Friday, June 23, 2017

Making a Splash: Ghost Rider In the Spotlight

What it is, Groove-ophiles! It's recently been brought to Ol' Groove's attention that the motorcycle riding, most supernatural hero of all, Ghost Rider hasn't gotten much attention here on the Diversions. Well, time to rectify that sitch! In 1972, Marvel was expanding like crazy and needed an idea for a new character. Editor Roy Thomas got together with writer Gary Friedrich and artist Mike Ploog to create a brand new character using the name of an old Western character, Ghost Rider. This new, modern Ghost Rider would combine two very separate but very popular fads of the late 60s/early 70s: the occult and Evel Knievel. Marvel had gods, radioactive people, mutants, and androids, but this was the first time they ever gave us a hero whose creation came via a deal with the devil! Of course this mind-blowing, oh-so-Seventies hero would catch on, running in Marvel Spotlight issues 5-11, then in his own mag for for a staggering (for the 70s) eighty-one issues (plus fifteen issues as a member of the Champions)--that's nearly 11 years of Ghost Rider counting the Spotlight issues! That self-same handful of Spotlight issues was penciled by powerhouses Mike Ploog (sometimes inked by Frank Chiarmonte and Jim Mooney) and Tom Sutton (inked by Chic Stone, Mooney, and Syd Shores), giving us the following supernatural splashes! Dig 'em!

Thursday, June 22, 2017

Ol' Groove's Request Line: "Curse of the Sea Monkey!" by Maiwald and Cruz

Check it out, Groove-ophiles! While Ol' Groove is running this post under the "Request Line" banner, this one was actually a plea spurred by last Friday's "Grooviest Covers" post. One "Concerned and perplexed M.P." "needs closure" after seeing Neal Adams' hauntingly amazing cover for House of Mystery #254 (June 1977)...

...So, M.P., here ya go, baby! You might be surprised at how different this story is from what you might expect from that cover, but in return you are getting a story featuring a creature that might have taken your comicbook moolah at one time or another...

Oddly enough, no Sea Monkey ad in this particular ish, but this crazy little ad was on page 17...

Weird, huh? Or was it all part of some sort of devious marketing plan...?

Was this one-and-only story written by the mysterious Lois Maiwald inspired by those kooky Sea Monkey ads that ran in our comic mags for oh, so many decades? Aw, great! Now Ol' Groove needs closure! Sigh...well, let's try to reign in our feelings and enjoy the cool story and fab-a-mundo E.R. Cruz art!

Wednesday, June 21, 2017

Black and White Wednesday: "A Coffin for Captain Cutlass" by Fox and Moren

Hey, hey, hey, Groove-ophiles! Didja ever just sit and ponder things like..." Were there any good horror/pirate stories back in the Groovy Age?" Yeah, Ol' Groove does, too. Oh, the answer? The answer is affirmative, baby! Way back in Skywald's Psycho #3 (cover date May 1971), Golden Age Great Gardner Fox teamed with artist Serge Moren to give us just such a story, "A Coffin for Captain Cutlass." Innit outtasite?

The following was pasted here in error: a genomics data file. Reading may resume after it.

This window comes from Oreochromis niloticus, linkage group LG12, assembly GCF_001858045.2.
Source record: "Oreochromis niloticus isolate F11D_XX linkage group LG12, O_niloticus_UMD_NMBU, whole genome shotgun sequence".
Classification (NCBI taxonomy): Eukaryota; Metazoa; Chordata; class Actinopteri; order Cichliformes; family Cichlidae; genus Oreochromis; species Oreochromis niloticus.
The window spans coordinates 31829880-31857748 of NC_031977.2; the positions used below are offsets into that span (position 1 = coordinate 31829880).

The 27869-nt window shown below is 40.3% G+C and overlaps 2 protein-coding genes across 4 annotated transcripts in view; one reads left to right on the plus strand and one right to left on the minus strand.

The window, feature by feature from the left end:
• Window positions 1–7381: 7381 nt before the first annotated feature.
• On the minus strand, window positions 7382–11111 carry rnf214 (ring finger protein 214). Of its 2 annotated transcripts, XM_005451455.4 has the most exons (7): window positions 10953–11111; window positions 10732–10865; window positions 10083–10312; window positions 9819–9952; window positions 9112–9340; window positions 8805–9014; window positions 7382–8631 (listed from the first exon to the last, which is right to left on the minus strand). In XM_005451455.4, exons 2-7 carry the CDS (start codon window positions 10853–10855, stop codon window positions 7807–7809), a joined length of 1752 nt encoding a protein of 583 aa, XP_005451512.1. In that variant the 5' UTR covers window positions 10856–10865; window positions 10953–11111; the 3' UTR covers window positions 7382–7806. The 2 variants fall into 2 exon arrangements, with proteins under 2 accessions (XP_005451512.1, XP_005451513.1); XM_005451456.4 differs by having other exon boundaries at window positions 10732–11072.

Tuesday, June 20, 2017

Decent Comics: "The Major's Dream" by Kirby and Berry

AttennSHUN, Groove-ophiles! Jack "King" Kirby is back with another Losers mini-epic! "The Major's Dream" from Our Fighting Forces #161 (August 1975) feels almost like an episode of The Twilight Zone, but it's really King Kirby dealing with the sensitive issue of the trauma suffered by so many soldiers of all ranks and nations. D. Bruce Berry inked it, and somebody at World Color Press messed up with the printing plate on page one! Oh, yeah--and Joe Kubert drew the cover!

Monday, June 19, 2017

Marvel-ous Monday: "The Mark of the Metazoid" by Drake, Heck, and Tartaglione

Greetings, Groove-ophiles! Okay, the honeymoon's over with Captain Marvel. With ish #5 (June 1968), Roy and Gene have abandoned our Space-Born Super-Hero leaving writer Arnold Drake and penciler Don Heck to take over. Yeah, the mood changes very swiftly, and the direction is already shifting, but Ol' Groove's gotta say that I still dig this ish. The villain is kinda generic, and Drake's story is a bit overwrought--but that's one of those things that makes the Groovy Age so groovy to moi. And a lot of you are gonna disagree, but I dig Heck's energetic, open, dramatic pencils on this particular ish, and inker John Tartaglione stayed pretty true to Heck's style. To Ol' Groove, Dashin' Don was really good at sci-fi slanted comics, and "The Mark of the Metazoid" is a doggoned good sample of what he could do!


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Note to "The Man": All images are presumed copyright by the respective copyright holders and are presented here as fair use under applicable laws, man! If you hold the copyright to a work I've posted and would like me to remove it, just drop me an e-mail and it's gone, baby, gone.

All other commentary and insanity copyright GroovyAge, Ltd.

As for the rest of ya, the purpose of this blog is to (re)introduce you to the great comics of the 1970s. If you like what you see, do what I do--go to a comics shop, bookstore, e-Bay or whatever and BUY YOUR OWN!